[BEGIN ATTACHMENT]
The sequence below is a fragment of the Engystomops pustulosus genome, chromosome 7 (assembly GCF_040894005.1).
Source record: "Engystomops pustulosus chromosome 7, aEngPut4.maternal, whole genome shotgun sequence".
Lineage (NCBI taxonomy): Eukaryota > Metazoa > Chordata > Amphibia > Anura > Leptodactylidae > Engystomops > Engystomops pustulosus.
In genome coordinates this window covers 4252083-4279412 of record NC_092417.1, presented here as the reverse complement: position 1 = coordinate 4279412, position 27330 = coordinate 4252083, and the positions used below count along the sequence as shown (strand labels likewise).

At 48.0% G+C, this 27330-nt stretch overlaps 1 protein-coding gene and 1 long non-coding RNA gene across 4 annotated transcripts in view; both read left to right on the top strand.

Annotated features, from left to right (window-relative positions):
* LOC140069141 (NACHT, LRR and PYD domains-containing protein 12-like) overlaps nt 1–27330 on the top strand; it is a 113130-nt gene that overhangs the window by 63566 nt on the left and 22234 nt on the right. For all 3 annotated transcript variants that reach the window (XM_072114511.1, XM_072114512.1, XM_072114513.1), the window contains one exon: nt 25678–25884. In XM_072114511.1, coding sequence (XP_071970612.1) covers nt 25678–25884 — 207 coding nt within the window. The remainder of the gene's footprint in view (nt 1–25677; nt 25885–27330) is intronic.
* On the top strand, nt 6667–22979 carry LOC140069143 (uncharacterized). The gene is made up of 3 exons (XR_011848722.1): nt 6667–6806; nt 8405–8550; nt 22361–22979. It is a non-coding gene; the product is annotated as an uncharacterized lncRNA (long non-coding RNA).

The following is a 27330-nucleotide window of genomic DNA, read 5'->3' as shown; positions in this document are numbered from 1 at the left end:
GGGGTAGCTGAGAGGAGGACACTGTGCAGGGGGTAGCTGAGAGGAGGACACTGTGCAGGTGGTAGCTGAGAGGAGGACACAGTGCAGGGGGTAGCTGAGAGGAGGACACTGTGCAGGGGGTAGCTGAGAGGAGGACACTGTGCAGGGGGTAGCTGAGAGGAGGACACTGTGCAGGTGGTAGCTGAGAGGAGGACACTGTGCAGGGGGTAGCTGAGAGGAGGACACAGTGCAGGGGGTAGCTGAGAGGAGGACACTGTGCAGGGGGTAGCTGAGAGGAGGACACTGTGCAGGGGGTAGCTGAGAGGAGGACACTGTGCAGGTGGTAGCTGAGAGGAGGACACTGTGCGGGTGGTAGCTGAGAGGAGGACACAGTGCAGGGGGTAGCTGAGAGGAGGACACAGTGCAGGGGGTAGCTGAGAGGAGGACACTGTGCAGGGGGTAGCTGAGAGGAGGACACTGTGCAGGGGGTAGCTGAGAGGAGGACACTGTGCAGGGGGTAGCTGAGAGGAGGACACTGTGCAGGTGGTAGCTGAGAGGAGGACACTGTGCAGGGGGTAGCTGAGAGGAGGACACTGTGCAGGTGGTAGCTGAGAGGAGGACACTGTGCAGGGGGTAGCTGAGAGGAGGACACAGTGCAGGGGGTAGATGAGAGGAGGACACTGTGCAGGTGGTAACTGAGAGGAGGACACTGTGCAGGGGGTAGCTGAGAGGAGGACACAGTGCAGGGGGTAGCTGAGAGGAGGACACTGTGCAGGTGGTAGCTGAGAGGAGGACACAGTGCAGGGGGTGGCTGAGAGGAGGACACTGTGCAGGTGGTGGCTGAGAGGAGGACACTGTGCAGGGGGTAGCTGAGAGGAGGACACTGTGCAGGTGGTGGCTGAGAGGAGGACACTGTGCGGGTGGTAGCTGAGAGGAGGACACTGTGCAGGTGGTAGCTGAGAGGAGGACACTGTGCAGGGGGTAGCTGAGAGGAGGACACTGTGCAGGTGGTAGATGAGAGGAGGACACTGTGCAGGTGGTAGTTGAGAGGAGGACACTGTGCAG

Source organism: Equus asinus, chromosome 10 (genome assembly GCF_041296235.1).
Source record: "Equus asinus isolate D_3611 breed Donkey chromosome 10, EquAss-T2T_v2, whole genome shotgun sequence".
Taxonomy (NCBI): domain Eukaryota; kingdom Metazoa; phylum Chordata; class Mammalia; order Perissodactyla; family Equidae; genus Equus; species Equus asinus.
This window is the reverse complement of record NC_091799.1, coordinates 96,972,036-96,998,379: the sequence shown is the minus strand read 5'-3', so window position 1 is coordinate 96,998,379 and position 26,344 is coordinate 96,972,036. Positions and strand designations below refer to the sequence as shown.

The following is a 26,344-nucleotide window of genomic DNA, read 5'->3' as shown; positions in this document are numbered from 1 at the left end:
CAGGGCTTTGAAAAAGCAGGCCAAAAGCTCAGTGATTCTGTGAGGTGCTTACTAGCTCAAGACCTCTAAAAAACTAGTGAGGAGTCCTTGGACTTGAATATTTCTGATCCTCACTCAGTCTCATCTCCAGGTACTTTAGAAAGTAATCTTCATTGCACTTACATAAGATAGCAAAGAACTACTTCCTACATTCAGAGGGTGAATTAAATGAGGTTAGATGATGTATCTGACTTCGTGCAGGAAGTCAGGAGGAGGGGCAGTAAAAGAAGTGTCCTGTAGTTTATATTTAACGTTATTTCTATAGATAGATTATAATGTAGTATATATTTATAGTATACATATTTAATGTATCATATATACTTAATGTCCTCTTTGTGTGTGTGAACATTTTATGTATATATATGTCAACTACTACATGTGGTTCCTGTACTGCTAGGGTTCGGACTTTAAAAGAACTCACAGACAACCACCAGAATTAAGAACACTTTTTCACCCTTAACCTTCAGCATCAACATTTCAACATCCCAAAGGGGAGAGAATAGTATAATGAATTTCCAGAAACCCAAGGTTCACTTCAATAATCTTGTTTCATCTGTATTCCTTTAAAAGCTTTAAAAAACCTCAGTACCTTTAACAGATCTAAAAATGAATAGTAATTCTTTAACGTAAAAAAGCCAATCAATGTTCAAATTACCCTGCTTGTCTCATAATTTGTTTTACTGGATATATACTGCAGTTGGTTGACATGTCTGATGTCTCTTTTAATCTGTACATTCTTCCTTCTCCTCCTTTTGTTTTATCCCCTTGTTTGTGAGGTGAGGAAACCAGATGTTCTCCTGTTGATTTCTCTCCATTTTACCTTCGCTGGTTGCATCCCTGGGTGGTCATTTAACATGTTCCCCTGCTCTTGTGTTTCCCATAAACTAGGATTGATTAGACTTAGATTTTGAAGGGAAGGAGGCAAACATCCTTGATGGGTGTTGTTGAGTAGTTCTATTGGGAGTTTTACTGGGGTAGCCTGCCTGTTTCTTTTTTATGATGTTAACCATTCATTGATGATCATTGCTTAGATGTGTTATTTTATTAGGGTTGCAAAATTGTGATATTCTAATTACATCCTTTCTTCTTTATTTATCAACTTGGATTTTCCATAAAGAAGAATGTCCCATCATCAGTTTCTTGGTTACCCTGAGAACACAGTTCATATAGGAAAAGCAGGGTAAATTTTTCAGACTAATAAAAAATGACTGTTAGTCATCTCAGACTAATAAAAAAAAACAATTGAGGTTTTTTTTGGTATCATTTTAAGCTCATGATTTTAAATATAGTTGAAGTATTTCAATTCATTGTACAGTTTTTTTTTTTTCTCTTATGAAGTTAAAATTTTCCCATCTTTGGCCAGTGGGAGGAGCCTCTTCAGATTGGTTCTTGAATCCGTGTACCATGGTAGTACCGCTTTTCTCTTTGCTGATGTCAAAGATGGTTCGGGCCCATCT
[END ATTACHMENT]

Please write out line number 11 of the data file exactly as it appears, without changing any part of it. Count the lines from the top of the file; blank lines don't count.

Source organism: Equus asinus, chromosome 10 (genome assembly GCF_041296235.1).